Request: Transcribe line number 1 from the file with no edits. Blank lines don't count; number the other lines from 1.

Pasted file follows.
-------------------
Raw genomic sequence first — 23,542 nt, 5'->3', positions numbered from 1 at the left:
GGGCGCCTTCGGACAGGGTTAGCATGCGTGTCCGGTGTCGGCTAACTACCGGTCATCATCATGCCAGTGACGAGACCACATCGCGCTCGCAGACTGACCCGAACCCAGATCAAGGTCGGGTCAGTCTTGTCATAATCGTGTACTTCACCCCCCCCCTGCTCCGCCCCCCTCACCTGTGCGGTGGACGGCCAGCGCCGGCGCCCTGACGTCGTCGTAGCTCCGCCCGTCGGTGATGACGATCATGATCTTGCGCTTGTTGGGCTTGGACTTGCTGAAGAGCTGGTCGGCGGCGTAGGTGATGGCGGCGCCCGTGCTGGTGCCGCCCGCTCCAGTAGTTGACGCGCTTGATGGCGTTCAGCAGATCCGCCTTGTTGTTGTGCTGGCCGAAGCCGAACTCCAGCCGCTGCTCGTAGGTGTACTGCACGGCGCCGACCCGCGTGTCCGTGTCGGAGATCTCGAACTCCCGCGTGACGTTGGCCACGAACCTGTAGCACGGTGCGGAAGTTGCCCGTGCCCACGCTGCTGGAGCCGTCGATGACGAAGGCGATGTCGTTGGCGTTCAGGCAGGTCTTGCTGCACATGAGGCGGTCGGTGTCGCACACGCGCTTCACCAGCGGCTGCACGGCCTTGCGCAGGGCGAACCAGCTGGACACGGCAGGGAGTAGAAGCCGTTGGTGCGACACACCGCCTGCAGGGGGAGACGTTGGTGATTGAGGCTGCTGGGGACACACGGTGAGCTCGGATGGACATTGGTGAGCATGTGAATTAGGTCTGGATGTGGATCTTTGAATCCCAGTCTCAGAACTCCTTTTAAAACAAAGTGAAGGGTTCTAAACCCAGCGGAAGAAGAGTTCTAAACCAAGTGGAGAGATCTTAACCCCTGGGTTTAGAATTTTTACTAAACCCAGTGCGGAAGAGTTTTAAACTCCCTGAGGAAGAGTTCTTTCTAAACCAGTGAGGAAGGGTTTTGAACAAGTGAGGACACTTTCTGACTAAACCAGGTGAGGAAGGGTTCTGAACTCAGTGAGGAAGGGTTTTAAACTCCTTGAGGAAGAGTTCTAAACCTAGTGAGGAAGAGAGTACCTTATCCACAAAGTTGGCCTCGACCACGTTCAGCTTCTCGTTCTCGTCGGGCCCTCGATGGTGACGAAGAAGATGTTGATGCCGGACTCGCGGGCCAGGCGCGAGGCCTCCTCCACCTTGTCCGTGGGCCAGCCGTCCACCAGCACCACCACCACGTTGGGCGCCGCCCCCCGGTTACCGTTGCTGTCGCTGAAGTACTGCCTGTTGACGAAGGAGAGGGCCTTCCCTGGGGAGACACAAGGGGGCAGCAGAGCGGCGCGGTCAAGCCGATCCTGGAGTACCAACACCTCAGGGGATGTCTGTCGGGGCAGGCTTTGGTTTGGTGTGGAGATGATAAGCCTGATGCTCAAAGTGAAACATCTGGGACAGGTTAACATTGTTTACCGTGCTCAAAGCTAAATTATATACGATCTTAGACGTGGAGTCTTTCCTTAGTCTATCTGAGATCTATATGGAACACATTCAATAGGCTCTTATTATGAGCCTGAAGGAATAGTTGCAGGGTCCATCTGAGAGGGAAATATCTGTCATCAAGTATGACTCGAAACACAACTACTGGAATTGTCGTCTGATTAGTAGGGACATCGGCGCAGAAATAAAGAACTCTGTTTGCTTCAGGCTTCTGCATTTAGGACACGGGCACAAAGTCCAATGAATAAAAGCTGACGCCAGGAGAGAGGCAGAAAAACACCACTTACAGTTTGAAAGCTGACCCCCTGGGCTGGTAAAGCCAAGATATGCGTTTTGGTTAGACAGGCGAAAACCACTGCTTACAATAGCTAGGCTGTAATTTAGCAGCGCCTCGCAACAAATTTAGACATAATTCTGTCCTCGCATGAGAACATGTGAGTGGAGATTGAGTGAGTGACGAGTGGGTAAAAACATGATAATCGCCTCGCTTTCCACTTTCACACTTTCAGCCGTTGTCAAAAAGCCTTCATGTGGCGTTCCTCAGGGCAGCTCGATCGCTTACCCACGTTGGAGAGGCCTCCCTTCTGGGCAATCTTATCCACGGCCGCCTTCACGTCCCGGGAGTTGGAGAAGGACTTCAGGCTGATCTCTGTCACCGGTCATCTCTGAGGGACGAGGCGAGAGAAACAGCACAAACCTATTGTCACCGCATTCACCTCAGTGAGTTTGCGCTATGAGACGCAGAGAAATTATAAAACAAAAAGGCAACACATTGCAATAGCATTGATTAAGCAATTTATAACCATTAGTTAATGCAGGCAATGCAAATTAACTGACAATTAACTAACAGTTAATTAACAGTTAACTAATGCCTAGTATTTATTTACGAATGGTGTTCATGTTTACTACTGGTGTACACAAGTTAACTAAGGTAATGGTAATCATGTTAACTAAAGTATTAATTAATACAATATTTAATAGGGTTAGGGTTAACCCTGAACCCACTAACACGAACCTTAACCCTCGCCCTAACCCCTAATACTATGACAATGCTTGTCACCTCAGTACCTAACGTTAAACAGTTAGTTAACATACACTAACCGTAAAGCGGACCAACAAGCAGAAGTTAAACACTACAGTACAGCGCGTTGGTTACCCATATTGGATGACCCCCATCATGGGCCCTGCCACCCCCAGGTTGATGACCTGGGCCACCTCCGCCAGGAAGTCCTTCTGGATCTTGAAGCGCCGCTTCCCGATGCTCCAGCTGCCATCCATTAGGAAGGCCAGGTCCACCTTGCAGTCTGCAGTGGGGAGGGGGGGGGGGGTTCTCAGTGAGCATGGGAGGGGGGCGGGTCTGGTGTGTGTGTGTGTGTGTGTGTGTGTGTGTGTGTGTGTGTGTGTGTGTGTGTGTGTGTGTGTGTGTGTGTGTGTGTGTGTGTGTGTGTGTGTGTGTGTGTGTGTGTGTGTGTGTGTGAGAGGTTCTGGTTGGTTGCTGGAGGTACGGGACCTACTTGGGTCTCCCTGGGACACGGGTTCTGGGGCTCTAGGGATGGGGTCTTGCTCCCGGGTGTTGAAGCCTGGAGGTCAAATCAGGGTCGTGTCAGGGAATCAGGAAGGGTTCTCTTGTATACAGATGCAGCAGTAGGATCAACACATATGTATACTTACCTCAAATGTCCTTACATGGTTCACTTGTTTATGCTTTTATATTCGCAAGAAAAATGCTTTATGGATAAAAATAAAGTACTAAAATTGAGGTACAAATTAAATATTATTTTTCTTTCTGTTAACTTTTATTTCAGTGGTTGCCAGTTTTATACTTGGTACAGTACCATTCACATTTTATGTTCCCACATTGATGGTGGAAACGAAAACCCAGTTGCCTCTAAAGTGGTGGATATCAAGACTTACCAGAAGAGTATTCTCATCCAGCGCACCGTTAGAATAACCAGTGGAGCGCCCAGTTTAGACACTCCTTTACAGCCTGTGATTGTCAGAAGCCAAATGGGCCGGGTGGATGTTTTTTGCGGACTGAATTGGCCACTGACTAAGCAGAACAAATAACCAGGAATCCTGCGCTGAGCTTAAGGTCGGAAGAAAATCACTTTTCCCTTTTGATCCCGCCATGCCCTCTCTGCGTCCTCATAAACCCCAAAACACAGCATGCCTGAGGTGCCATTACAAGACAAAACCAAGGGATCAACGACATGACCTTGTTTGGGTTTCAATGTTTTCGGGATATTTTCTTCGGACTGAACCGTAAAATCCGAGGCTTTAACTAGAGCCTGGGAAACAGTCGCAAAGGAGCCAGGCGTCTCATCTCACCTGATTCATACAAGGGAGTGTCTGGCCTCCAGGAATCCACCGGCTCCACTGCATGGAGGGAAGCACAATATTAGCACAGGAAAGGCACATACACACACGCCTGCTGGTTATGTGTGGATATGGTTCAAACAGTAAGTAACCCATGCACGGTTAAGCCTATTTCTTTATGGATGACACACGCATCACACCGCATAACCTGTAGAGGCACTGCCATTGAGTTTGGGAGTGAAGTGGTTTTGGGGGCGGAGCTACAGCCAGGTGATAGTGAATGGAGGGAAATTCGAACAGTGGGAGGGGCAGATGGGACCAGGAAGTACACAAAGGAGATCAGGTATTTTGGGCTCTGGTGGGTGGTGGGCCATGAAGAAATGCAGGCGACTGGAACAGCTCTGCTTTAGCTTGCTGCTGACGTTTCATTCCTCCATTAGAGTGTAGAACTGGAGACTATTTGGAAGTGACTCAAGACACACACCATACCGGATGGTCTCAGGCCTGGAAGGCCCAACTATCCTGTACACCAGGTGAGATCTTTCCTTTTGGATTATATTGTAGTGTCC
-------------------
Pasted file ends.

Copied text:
Raw genomic sequence first — 23,542 nt, 5'->3', positions numbered from 1 at the left: